Your Pet May Predict Your Personality


Reviewed by Louise Chang, MD on January 14, 2010 From the WebMD Archives

Jan. 14, 2010 — Are you a “cat person” or a “dog person”? Even people who don’t own either pet tend to self-identify as one or the other, and the answer may say something about their personalities, a study shows.

As a rule, dogs are more social and eager to please, while cats are more introverted and curious.

In the new study, self-described cat and dog people appeared to share these traits.

“Even though we have this widely held idea that dog people and cat people are somehow different, we haven’t really known how they are different and previous research has failed to tell us,” psychologist and study researcher Sam Gosling, PhD, of the University of Texas at Austin, tells WebMD.

He believes this is because earlier studies examined personality differences in cat and dog owners, failing to account for the fact that a dog person may actually own a cat and vice versa.

As part of a larger online personality survey, Gosling and colleague Carson J. Sandy, asked about 4,500 people if they considered themselves dog people or cat people.

The 44-question survey delved into the five dimensions of personality thought to encompass the spectrum of personality types:

  • Conscientiousness. Common behaviors include self-discipline, sense of duty, and a tendency toward planned vs. spontaneous behavior.
  • Extraversion. Tendency toward being gregarious, enthusiastic, positive, and energetic.
  • Agreeableness. Includes attributes such as trust, altruism, kindness, affection, and sociability.
  • Openness. Includes traits such as appreciation for the arts, curiosity, creativity, and nontraditional thinking and behavior.
  • Neuroticism. Includes characteristics such as being easily stressed, anxious, or easily worried.

“In terms of personalities I would say Woody Allen is at one end of this spectrum and the “Dude” from the Big Lebowski is at the other,” Gosling says.

Forty-six percent of those who took the survey identified themselves as dog people, while 12% said they were cat people. Twenty-eight percent said they were both and 15% said they were neither.

Cat People vs. Dog People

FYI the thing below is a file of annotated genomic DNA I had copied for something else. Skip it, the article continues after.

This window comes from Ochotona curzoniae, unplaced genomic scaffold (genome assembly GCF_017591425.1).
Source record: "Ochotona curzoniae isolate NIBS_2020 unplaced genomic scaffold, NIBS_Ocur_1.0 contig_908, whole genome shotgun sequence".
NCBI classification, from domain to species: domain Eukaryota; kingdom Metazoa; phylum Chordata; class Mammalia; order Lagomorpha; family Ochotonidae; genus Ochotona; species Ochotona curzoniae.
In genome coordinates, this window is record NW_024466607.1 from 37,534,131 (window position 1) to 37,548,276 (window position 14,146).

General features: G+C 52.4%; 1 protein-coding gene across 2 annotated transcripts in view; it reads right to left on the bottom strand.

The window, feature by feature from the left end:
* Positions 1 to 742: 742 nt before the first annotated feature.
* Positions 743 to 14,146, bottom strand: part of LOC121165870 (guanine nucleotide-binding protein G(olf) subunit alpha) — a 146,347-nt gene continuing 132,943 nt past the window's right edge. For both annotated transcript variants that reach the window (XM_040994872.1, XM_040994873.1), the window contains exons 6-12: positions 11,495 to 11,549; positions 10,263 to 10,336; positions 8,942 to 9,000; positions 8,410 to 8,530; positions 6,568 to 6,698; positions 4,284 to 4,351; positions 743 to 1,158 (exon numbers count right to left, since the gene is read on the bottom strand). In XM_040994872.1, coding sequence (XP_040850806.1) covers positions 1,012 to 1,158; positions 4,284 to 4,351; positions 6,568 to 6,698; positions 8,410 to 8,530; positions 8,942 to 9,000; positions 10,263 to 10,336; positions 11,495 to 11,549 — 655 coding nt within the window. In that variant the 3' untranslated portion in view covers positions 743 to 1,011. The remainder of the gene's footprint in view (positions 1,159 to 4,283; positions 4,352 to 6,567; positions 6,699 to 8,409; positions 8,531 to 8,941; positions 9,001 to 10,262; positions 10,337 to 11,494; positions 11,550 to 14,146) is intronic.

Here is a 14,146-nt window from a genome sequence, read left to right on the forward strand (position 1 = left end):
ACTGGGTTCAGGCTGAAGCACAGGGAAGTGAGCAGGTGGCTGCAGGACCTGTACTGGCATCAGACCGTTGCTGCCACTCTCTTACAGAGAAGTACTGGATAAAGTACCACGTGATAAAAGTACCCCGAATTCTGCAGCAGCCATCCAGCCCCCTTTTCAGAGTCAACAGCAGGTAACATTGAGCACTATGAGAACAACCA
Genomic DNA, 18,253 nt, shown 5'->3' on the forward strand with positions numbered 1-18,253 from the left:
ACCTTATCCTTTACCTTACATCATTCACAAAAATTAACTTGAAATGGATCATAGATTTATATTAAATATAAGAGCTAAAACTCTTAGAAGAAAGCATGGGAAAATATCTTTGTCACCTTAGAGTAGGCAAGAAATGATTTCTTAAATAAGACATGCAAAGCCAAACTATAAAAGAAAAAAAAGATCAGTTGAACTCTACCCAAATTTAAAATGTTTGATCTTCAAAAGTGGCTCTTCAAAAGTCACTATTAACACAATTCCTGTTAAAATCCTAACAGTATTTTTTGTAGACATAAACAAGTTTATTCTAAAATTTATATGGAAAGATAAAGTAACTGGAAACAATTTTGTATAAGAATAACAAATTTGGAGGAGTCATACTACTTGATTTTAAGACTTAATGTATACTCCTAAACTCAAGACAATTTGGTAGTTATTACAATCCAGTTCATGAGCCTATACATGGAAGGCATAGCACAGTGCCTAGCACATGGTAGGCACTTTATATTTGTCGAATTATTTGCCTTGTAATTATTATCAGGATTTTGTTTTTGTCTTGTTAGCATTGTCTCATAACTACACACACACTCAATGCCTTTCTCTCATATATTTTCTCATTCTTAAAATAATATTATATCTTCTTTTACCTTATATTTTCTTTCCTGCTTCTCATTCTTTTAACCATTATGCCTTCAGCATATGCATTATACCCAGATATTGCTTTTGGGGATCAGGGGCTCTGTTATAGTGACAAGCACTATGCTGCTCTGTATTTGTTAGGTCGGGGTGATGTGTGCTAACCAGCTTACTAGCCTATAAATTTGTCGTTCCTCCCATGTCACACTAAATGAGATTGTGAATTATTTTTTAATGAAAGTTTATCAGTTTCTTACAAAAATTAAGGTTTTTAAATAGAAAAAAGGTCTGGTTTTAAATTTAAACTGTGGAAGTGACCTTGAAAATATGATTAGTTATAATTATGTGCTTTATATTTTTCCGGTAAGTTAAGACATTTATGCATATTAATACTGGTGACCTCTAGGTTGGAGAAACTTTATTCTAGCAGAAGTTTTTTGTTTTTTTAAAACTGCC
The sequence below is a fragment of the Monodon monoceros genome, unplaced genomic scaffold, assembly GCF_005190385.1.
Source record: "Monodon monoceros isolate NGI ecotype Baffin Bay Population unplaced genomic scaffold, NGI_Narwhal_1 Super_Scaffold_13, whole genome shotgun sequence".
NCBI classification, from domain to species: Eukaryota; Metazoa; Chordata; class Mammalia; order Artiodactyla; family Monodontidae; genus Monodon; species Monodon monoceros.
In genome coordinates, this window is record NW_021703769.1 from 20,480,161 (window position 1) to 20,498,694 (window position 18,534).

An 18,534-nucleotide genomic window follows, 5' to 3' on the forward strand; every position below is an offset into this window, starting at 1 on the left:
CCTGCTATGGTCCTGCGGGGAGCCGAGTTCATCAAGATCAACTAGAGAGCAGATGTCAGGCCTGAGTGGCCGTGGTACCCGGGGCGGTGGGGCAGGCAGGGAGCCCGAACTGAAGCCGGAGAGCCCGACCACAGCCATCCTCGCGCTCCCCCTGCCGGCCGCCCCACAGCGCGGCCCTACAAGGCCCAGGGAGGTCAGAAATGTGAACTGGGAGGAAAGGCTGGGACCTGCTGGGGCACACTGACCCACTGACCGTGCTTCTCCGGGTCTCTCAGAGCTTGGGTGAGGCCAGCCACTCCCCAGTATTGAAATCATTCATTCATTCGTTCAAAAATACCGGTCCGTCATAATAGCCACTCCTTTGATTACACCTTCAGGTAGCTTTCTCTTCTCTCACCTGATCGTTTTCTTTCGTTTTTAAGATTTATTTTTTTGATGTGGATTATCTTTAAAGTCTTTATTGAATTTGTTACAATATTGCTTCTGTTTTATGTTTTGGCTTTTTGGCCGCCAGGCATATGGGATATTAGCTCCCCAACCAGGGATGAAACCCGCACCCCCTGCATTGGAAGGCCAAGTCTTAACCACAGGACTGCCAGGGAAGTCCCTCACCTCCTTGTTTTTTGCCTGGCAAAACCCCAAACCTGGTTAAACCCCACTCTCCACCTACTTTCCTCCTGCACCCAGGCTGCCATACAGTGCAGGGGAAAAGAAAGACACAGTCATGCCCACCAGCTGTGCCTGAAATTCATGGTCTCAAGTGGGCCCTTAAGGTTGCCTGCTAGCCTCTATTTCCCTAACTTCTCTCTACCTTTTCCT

According to the findings, self-identified dog people were 15% more extroverted, 13% more agreeable, and 11% more conscientious than cat people.

Cat people were about 12% more neurotic and 11% more open than dog people.

“These are not huge differences,” Gosling says. “There are certainly many, many cat people who are extroverts and many, many dog people who aren’t.”

But he adds that the findings may have broader implications in the field of pet therapy, suggesting that personality screening may help match people in need with the most appropriate animal.

The study will be published later this year in the journal Anthrozoos.

Film producer Susan Williams, of Atlanta, owns a dog and two cats, but she is firmly entrenched in the canine camp.

“Neither of my cats likes me much because they know I don’t get them,” she says.

Her 9-year-old daughter, Ella, on the other hand, could probably qualify as a ‘”cat whisperer.”

“Outside the house I rarely see a cat because they know I’m a dog person, but any cat within a block of her will find her.”

Williams says she definitely believes dog people, as a rule, are more extroverted and agreeable and that cat people are more introverted.

“I’m a flight, not fight person,” she says. “To avoid an argument, I’ll agree with you if you tell me the sky is green.”

Show Sources


Gosling, S. Anthrozoos, online edition.

Samuel D. Gosling, PhD, department of psychology, University of Texas atAustin.

Susan Williams, film producer, Atlanta.

News release, University of Texas at Austin.

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